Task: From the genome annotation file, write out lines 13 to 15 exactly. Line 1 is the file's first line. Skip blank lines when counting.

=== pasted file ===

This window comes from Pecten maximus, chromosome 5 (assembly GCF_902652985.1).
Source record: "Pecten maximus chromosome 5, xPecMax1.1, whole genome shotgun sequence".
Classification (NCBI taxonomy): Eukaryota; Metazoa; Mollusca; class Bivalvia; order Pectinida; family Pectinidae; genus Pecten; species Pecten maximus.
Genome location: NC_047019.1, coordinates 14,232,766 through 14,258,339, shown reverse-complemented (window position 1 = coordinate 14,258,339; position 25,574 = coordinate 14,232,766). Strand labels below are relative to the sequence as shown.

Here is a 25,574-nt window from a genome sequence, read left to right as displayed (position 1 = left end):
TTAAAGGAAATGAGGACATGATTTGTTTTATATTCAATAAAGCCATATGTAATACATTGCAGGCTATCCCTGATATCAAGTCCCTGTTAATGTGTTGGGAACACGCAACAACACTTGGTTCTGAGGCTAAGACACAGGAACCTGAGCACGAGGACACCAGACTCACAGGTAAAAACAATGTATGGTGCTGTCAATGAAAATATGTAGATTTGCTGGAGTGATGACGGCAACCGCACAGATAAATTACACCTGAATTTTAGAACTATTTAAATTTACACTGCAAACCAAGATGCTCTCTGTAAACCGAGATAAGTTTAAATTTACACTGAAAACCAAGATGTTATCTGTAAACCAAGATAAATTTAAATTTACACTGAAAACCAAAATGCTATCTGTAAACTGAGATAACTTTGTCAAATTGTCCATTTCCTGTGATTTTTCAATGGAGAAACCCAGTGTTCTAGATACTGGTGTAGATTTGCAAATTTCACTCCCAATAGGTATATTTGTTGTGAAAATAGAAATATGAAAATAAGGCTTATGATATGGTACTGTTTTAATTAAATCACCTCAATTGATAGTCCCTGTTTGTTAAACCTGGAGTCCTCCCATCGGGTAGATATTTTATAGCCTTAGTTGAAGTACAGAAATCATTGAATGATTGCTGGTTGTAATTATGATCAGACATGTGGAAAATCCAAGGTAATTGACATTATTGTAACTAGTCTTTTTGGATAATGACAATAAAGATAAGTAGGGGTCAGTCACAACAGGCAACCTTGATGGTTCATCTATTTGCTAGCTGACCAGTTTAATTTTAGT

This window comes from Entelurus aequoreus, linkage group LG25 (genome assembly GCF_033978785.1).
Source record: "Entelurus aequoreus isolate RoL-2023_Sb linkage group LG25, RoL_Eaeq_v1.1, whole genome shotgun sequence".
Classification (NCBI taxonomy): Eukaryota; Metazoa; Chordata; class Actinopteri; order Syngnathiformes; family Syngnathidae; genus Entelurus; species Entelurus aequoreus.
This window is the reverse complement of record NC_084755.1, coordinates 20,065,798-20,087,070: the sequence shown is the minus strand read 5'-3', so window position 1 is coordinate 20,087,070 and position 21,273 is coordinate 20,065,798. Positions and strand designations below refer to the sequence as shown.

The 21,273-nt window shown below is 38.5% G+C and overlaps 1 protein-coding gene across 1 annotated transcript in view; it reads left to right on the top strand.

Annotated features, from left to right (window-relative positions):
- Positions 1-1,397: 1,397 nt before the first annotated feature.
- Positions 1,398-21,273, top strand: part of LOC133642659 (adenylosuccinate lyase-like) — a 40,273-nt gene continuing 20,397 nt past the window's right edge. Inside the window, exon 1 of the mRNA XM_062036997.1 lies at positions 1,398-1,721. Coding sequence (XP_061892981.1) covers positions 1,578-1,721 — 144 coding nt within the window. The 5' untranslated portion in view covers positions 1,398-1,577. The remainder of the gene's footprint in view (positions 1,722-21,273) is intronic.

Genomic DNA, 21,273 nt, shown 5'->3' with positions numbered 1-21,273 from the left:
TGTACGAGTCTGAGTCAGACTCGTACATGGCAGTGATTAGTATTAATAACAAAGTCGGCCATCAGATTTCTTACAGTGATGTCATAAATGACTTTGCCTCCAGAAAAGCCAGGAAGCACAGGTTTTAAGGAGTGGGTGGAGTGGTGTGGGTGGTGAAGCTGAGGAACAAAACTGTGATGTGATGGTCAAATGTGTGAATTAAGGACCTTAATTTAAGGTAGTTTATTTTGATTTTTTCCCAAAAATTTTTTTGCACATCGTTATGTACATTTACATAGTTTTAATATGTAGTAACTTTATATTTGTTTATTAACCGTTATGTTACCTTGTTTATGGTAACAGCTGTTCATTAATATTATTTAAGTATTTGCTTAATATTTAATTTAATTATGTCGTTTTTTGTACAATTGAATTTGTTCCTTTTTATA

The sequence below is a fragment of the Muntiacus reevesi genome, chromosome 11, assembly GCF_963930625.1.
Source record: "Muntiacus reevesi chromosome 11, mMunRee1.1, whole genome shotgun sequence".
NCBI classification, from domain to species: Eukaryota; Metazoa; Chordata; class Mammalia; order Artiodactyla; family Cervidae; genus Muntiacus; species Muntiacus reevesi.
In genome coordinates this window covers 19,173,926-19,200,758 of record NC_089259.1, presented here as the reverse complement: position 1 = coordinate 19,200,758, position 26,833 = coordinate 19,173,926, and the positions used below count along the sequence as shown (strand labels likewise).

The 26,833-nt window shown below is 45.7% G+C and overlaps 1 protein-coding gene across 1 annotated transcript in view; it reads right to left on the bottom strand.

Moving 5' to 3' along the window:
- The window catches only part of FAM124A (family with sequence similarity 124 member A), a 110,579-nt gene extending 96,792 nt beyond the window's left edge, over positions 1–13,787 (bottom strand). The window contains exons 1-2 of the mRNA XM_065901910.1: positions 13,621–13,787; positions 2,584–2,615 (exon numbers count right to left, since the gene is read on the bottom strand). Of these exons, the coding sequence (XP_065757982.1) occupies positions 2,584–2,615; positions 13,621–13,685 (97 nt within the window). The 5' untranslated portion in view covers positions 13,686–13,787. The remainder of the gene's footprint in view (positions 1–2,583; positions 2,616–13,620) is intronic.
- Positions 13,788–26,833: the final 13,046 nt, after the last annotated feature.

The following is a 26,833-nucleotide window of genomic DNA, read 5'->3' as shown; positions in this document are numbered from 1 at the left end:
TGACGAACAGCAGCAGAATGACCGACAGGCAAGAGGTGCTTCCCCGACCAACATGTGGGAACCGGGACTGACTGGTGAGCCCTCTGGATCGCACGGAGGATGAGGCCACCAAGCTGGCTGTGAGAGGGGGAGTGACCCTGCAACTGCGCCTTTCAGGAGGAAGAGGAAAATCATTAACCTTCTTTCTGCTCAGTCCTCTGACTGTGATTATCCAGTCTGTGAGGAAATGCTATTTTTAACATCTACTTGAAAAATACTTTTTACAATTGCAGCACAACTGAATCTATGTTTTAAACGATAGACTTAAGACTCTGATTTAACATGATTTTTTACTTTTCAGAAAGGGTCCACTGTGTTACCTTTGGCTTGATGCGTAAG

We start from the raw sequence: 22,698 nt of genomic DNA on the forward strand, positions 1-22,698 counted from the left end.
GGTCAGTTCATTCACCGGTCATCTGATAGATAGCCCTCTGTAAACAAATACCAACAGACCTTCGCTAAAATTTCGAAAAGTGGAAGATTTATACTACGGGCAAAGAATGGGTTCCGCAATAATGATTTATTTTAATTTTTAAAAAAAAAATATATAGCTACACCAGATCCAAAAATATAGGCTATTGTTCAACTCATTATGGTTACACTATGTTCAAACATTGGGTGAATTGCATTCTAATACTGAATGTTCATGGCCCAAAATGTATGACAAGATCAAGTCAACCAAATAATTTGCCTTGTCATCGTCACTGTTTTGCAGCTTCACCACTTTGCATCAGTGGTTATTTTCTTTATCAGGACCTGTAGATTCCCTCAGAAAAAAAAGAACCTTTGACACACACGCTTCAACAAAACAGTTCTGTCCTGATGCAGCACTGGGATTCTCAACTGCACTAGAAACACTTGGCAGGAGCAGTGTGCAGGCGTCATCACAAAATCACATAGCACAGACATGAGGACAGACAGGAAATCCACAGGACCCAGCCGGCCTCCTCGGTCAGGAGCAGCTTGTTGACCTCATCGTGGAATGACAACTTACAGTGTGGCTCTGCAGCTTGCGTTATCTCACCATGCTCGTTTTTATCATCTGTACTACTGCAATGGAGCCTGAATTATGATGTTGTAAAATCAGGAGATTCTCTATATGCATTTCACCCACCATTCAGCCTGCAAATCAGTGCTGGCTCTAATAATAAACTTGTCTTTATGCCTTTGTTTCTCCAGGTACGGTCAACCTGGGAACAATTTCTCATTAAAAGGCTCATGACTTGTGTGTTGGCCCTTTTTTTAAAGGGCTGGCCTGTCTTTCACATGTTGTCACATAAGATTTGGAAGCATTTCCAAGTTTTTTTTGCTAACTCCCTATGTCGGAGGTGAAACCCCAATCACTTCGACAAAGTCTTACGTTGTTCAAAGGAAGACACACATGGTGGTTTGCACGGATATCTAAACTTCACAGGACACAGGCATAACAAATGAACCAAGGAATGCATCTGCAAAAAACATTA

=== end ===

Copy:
- Positions 1-1,397: 1,397 nt before the first annotated feature.
- Positions 1,398-21,273, top strand: part of LOC133642659 (adenylosuccinate lyase-like) — a 40,273-nt gene continuing 20,397 nt past the window's right edge. Inside the window, exon 1 of the mRNA XM_062036997.1 lies at positions 1,398-1,721. Coding sequence (XP_061892981.1) covers positions 1,578-1,721 — 144 coding nt within the window. The 5' untranslated portion in view covers positions 1,398-1,577. The remainder of the gene's footprint in view (positions 1,722-21,273) is intronic.

Genomic DNA, 21,273 nt, shown 5'->3' with positions numbered 1-21,273 from the left: